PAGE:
Tipperary Supporters Club

Founded 1986

Co. Tipperary

Len Gaynor confident Tipperary are heading in the right direction

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Len Gaynor confident Tipperary are heading in the right direction

Former manager says Bonnar dealt an impossible hand by injuries/retirements this season but impressive new talent emerging

Paul Keane

Colm Bonnar as good as pulled the shutters down on Tipperary’s All-Ireland challenge on Sunday afternoon.

Technically, they could still advance from Munster in third position but it’s a long shot that requires Cork and Clare to beat Waterford over the next two weekends and Tipp themselves to overcome Cork by a decent margin in their final group game on Sunday week.

“We came down here to win and we wanted to keep some hope alive in terms of the championship – we know now that’s gone beyond us,” acknowledged Bonnar after Sunday’s battling defeat to Limerick.

Three years after lifting the Liam MacCarthy Cup, the same year their U-20s retained the All-Ireland at that grade, this was not how things were meant to pan out.

The thing is, even with the Munster championship’s wooden spoon dangling above them after failing to pick up a single point, even after league defeats to Dublin and Waterford that took the gloss off their season-high win over Kilkenny in February and even with seven months of an inter-county black hole ahead of them, Tipp supporters are positive.

There was enough in the displays against Limerick and Waterford to offer encouragement and, most of all, hope.

“It was almost impossible what he was facing this season,” said former Tipperary player and manager Len Gaynor of the situation thrust upon Bonnar.

“Between all the injuries, Padraic Maher having to retire, which was a huge thing to happen to the team because not alone was he a good player but he dominated that whole area, and then the need to bring through more young players, it was a very difficult job to walk into.

“I would be happy enough with how we’re going. Look, we’re not strong enough to win at the moment, that’s the truth of it. We’re not strong enough to win a Munster title or an All-Ireland title but we’re heading in the right direction.”

When Moyne-Templetuohy’s Gearóid O’Connor came on for Tipp against Clare in their second provincial game, he became the 31st player to feature in a competitive game for them this year.

That’s less experimentation than, say, Galway, who were up to 35 by the end of the national league but just consider all the players Tipp didn’t have.

John ‘Bubbles’ O’Dwyer didn’t feature at all because of injury. Séamus Callanan only started one league game in February before breaking his hand. Maher retired. Achilles surgery ended John McGrath’s year. Jason Forde and James Quigley missed the Limerick game with injuries too. If Bonnar didn’t have bad luck, he’d have had no luck at all.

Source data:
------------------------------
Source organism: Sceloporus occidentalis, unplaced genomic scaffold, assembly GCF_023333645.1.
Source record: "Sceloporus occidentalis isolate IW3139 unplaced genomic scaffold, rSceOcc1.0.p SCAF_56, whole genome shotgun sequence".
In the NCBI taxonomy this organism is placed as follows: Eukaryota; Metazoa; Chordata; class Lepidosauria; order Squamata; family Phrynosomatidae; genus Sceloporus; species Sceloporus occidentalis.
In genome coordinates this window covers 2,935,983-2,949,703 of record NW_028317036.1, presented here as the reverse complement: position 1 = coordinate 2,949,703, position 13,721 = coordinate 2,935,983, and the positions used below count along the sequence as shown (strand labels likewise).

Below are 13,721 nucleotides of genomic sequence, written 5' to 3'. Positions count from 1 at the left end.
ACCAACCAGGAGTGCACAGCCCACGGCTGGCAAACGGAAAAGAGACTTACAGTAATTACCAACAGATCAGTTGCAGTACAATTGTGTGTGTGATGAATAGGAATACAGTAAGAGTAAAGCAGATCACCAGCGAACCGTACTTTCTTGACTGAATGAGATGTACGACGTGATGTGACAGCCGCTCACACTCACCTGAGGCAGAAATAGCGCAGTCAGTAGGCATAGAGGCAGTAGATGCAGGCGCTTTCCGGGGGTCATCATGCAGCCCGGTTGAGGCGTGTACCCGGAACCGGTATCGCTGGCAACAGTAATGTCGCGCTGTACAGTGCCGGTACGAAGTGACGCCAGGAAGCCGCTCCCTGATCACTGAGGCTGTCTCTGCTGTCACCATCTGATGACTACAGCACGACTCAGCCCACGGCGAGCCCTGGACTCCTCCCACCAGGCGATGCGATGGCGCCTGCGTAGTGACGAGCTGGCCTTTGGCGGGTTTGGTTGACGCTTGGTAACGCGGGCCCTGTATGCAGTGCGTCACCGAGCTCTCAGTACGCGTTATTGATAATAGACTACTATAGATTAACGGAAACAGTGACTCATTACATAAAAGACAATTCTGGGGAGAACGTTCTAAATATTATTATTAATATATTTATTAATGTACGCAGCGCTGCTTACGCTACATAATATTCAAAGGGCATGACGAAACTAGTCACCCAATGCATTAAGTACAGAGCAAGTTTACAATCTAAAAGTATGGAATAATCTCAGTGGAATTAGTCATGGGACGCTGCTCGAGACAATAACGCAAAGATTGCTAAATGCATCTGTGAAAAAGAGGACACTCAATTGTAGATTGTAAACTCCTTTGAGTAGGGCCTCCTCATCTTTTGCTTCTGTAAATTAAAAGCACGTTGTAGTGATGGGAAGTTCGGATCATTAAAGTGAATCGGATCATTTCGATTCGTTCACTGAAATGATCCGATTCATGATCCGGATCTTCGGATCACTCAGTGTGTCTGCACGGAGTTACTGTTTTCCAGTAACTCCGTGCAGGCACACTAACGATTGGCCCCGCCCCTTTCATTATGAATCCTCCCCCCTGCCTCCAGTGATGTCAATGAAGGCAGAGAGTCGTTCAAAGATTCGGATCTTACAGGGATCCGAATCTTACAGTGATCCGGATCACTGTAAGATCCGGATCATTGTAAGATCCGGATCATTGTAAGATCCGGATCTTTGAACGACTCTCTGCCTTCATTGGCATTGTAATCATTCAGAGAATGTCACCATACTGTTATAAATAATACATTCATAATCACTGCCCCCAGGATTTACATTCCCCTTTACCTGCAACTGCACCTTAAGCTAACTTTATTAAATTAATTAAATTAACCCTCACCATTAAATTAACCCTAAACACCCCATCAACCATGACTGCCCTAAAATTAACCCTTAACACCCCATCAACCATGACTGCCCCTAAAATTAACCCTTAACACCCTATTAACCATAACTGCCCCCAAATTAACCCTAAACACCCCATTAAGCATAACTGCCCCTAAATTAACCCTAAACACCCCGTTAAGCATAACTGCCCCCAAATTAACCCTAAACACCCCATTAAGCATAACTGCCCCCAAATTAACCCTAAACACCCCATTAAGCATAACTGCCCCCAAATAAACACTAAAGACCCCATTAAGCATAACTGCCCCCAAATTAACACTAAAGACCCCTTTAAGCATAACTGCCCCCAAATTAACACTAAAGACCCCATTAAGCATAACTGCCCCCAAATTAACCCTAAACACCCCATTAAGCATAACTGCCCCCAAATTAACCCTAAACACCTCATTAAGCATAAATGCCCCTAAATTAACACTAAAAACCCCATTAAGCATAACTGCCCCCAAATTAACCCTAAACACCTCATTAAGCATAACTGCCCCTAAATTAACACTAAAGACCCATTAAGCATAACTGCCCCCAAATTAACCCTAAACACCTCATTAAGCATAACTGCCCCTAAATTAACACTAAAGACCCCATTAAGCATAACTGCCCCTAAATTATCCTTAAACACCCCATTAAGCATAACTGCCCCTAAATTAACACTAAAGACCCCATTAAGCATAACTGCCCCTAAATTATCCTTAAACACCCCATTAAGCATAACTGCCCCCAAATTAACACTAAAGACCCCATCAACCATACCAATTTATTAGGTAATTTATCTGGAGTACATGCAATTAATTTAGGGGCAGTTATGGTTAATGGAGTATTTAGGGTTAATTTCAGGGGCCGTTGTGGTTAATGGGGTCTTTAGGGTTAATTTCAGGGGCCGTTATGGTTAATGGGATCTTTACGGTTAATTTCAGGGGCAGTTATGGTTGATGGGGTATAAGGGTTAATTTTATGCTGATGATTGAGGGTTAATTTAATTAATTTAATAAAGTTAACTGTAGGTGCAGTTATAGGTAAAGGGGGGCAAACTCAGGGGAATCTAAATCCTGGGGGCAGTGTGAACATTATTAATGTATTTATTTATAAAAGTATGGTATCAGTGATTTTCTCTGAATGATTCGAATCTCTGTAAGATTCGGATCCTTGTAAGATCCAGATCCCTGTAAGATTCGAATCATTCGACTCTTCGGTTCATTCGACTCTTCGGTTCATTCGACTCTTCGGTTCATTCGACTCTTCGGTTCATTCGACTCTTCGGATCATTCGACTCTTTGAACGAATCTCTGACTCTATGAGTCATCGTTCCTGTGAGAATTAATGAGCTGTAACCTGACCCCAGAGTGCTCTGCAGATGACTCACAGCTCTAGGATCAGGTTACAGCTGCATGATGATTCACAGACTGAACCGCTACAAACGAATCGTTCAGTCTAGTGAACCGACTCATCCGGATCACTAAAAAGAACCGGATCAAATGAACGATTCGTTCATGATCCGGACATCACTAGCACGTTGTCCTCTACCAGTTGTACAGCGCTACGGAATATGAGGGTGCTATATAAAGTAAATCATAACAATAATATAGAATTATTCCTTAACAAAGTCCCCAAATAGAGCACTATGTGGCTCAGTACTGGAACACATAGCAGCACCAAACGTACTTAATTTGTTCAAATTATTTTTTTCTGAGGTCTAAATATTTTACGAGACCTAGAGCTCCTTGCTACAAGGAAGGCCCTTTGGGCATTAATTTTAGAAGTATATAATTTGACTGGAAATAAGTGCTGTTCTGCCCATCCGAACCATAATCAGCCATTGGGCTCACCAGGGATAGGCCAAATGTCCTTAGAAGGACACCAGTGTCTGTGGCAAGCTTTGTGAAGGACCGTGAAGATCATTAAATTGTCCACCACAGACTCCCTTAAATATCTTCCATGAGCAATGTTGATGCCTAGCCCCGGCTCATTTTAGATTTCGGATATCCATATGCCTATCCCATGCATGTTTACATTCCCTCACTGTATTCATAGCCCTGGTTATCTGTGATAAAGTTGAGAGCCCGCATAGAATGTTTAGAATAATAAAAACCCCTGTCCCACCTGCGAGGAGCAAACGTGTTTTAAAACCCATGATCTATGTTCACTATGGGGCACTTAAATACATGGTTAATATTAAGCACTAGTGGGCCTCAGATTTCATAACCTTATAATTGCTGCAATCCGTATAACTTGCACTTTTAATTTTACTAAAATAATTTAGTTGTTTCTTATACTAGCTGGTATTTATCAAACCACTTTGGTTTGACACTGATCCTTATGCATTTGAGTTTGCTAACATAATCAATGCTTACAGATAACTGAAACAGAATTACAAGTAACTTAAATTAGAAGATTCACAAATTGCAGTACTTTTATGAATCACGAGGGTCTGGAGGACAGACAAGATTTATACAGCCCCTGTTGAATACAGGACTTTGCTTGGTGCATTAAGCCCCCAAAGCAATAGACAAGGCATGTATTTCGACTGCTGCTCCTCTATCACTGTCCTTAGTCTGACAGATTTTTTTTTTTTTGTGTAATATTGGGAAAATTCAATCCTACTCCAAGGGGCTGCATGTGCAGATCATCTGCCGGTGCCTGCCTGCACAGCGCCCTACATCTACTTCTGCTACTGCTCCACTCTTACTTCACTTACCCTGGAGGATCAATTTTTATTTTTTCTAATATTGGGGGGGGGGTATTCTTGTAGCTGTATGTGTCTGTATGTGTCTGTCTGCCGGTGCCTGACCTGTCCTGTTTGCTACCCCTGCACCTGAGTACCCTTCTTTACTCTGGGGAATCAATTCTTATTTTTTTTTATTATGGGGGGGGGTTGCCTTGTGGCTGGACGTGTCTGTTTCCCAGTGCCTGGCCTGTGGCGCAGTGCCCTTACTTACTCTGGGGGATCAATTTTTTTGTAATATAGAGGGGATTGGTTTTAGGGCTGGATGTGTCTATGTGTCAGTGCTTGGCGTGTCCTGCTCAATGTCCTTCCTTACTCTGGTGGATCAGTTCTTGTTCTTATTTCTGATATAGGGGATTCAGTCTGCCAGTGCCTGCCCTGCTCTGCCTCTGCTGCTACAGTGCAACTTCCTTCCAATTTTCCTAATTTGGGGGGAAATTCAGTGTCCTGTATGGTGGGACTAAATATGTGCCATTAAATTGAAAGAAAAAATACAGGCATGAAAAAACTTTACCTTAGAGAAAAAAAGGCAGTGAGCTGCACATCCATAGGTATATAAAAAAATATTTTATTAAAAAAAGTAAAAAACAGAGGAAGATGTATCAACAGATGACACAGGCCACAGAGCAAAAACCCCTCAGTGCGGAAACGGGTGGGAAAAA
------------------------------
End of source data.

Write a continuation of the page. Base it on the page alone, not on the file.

Good players

Within all of that chaos, Craig Morgan and Dillon Quirke have become championship regulars. Quigley as well. Mark Kehoe started seven of Tipp’s eight league and championship games, scoring in all but one of those. Next to him, Jake Morris, his partner in the full-forward line when Tipp won the 2018 All-Ireland U-21 final, has time on his side too.

“You’re talking three or four good players that have come in this year and showed they’re well able to fit into that jigsaw,” said Gaynor. “It’ll take time to mesh them all together, to get the positioning right and that’s fair enough, I don’t think anyone thought it was going to happen straight away.”

Gaynor fancies Limerick to go on and win it out again. Not the Munster championship but the All-Ireland.

“We nearly caught them on Sunday, they were below par, way below par, a lot of passes that went astray and misses that you just don’t see normally with Limerick,” he said. “Maybe they were a bit complacent. I’d imagine their management were very happy because it was not a good performance but it was still a sizeable enough win. They look like a team gearing up for the bigger stuff with a bit still left in the tank.”

He likes the look of Waterford too.

“They remind me a lot of the Waterford team that won their last All-Ireland in 1959,” he said. “Not the short-passing stuff or any of that but just the way they play the game. They’re flamboyant and they’ll blaze their way up the pitch. I was at the ’59 final, it was my first All-Ireland to go to and that’s how they played then. They were mesmerising. I see the same sort of application in this Waterford team, the way they go for it.”

And Tipp, they remain a work in progress. Five losses from eight competitive games isn’t a great return from 2022 – they lost to Kerry during the pre-season too – but beating Cork, the auld enemy, to avoid bottom spot in the table is still a realistic target.

“You could look on it as a reasonable season then, with the couple of wins they would have had,” said Gaynor. “A win against a team like Cork would be a big boost to us all but it’s about performance really. If the players are giving their best you can’t complain and they definitely gave that against Limerick.”

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